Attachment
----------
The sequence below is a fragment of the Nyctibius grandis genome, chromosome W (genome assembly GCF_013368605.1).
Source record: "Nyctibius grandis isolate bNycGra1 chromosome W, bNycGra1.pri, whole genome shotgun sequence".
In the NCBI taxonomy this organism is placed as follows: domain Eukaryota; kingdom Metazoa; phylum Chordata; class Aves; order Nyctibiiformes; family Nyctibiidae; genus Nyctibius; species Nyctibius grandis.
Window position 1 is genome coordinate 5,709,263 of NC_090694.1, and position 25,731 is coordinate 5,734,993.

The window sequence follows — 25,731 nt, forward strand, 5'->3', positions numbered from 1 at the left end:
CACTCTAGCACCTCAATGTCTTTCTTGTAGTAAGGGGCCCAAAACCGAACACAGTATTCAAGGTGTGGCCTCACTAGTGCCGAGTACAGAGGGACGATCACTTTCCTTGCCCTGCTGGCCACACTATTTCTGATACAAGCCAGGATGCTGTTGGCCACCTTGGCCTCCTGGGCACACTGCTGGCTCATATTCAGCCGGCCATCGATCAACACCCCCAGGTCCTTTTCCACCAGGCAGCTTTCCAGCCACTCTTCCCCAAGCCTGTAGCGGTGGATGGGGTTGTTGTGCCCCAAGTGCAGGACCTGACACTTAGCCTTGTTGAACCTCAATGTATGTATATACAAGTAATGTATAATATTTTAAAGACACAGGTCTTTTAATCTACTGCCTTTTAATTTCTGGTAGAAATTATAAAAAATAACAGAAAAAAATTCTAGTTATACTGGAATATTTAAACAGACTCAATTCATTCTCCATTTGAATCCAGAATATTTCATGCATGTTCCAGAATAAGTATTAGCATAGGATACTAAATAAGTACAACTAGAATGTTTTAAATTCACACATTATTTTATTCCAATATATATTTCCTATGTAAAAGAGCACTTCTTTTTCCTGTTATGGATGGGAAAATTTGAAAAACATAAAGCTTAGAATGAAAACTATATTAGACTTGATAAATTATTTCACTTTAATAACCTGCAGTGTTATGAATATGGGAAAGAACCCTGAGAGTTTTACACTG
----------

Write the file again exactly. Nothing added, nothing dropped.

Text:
The sequence below is a fragment of the Nyctibius grandis genome, chromosome W (genome assembly GCF_013368605.1).
Source record: "Nyctibius grandis isolate bNycGra1 chromosome W, bNycGra1.pri, whole genome shotgun sequence".
In the NCBI taxonomy this organism is placed as follows: domain Eukaryota; kingdom Metazoa; phylum Chordata; class Aves; order Nyctibiiformes; family Nyctibiidae; genus Nyctibius; species Nyctibius grandis.
Window position 1 is genome coordinate 5,709,263 of NC_090694.1, and position 25,731 is coordinate 5,734,993.

The window sequence follows — 25,731 nt, forward strand, 5'->3', positions numbered from 1 at the left end:
CACTCTAGCACCTCAATGTCTTTCTTGTAGTAAGGGGCCCAAAACCGAACACAGTATTCAAGGTGTGGCCTCACTAGTGCCGAGTACAGAGGGACGATCACTTTCCTTGCCCTGCTGGCCACACTATTTCTGATACAAGCCAGGATGCTGTTGGCCACCTTGGCCTCCTGGGCACACTGCTGGCTCATATTCAGCCGGCCATCGATCAACACCCCCAGGTCCTTTTCCACCAGGCAGCTTTCCAGCCACTCTTCCCCAAGCCTGTAGCGGTGGATGGGGTTGTTGTGCCCCAAGTGCAGGACCTGACACTTAGCCTTGTTGAACCTCAATGTATGTATATACAAGTAATGTATAATATTTTAAAGACACAGGTCTTTTAATCTACTGCCTTTTAATTTCTGGTAGAAATTATAAAAAATAACAGAAAAAAATTCTAGTTATACTGGAATATTTAAACAGACTCAATTCATTCTCCATTTGAATCCAGAATATTTCATGCATGTTCCAGAATAAGTATTAGCATAGGATACTAAATAAGTACAACTAGAATGTTTTAAATTCACACATTATTTTATTCCAATATATATTTCCTATGTAAAAGAGCACTTCTTTTTCCTGTTATGGATGGGAAAATTTGAAAAACATAAAGCTTAGAATGAAAACTATATTAGACTTGATAAATTATTTCACTTTAATAACCTGCAGTGTTATGAATATGGGAAAGAACCCTGAGAGTTTTACACTG